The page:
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The historian Yves Lecouturier presents another book about the story of collaboration in Normandy from 1940 to 1944: the portrait of a man from among the most striking collaborators in Caen, a city which was harshly tested by the Battle of Normandy. A veteran of the Great War, a tradesman who organised the 1933 Caen fair, the energetic and ambitious Julien Lenoir hoped to become the foremost notable in the Basse-Normandie capital. Adjoint-au-maire in 1935, adhering to Colonel de la Roque’s PSF, drawn fairly early on to the nationalist regimes, he was favourable to the IIIrd Reich from the beginning of the Occupation. Speaking German, encouraged by a trip to Leipzig in September 1941, he created a section of the group Collaboration shortly afterwards. Anti-Gaullist and anti-communist, turning frankly towards collaborationism, he founded a group of French auxiliaries at the disposition of the Caen Gestapo which became the sinister Gang of Hervé. In the torment of the air raids, he left Caen in flames on 9 June 1944 to go to Germany, carried away by the wreck of the cause he had chosen to support. In April 1945, he crossed the Swiss border before handing himself over to the French and was imprisoned in his hometown of Caen at the end of June 1945. The purging did not spare him: sentenced a month later for offences against national security, Julien Lenoir slit his throat on 15 August 1945, on the eve of the verdict.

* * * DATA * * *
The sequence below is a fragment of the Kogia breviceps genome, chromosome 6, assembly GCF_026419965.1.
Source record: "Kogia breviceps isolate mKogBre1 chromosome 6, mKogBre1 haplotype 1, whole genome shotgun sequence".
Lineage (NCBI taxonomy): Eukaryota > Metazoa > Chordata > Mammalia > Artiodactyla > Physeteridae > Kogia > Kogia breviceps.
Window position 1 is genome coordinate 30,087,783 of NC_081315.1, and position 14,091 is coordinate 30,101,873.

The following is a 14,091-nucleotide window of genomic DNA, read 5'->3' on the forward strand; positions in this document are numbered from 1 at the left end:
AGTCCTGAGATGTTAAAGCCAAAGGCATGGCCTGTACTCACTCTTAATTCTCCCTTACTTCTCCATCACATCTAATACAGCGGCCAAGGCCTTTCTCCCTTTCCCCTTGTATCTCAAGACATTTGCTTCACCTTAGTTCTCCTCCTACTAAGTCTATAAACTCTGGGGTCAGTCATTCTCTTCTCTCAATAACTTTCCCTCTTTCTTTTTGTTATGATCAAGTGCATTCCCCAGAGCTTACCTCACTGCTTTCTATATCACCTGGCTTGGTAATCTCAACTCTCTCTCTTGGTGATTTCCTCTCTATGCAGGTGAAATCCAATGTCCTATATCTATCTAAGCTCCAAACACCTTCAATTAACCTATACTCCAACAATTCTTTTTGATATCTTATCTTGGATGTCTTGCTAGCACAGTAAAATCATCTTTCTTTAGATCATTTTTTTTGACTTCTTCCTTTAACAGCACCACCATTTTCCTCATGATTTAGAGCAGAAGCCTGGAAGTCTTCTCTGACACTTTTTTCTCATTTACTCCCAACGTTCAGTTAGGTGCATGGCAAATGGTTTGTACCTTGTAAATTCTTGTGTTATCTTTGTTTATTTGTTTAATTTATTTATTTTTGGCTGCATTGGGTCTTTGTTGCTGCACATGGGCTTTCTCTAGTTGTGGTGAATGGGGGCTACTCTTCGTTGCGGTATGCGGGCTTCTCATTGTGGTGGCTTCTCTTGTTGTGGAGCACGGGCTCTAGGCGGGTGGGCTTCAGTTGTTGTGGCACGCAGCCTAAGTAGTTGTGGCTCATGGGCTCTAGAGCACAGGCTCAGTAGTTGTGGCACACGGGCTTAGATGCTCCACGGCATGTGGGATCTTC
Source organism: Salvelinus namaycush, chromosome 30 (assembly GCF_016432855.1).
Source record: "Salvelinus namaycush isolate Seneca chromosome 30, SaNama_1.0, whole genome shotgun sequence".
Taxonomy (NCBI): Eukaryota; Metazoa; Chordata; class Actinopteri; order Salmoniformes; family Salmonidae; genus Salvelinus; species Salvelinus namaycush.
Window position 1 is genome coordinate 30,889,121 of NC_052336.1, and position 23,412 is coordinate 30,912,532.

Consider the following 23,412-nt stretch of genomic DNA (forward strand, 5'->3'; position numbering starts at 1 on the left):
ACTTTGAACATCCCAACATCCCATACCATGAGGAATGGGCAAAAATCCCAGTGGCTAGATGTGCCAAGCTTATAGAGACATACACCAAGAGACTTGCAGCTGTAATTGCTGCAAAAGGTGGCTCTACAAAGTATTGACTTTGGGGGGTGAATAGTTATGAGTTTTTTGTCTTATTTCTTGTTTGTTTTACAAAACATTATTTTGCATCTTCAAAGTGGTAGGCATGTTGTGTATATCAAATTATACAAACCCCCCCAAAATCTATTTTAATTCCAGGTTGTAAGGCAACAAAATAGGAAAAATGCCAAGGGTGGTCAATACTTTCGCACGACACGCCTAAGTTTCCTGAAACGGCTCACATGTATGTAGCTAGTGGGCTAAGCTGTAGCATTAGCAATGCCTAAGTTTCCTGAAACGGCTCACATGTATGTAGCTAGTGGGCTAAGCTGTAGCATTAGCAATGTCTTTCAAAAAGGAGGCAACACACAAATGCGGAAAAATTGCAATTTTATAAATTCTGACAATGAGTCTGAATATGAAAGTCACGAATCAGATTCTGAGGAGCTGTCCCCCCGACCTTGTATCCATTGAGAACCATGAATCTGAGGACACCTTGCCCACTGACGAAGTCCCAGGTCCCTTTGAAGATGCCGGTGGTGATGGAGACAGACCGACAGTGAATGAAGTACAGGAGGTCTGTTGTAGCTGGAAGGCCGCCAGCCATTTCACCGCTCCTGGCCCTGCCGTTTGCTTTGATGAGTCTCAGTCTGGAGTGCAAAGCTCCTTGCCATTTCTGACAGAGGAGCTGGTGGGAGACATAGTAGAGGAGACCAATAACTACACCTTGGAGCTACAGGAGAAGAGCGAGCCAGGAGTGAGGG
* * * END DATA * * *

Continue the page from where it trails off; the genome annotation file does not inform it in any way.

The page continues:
Like the Black Angel of the Gestapo and the Illegal Purges, Yves Lecouturier offers a book in a flowing style, easy to read and rigorously documented.
|Format||15 x 21cm|
|nombre de pages||96|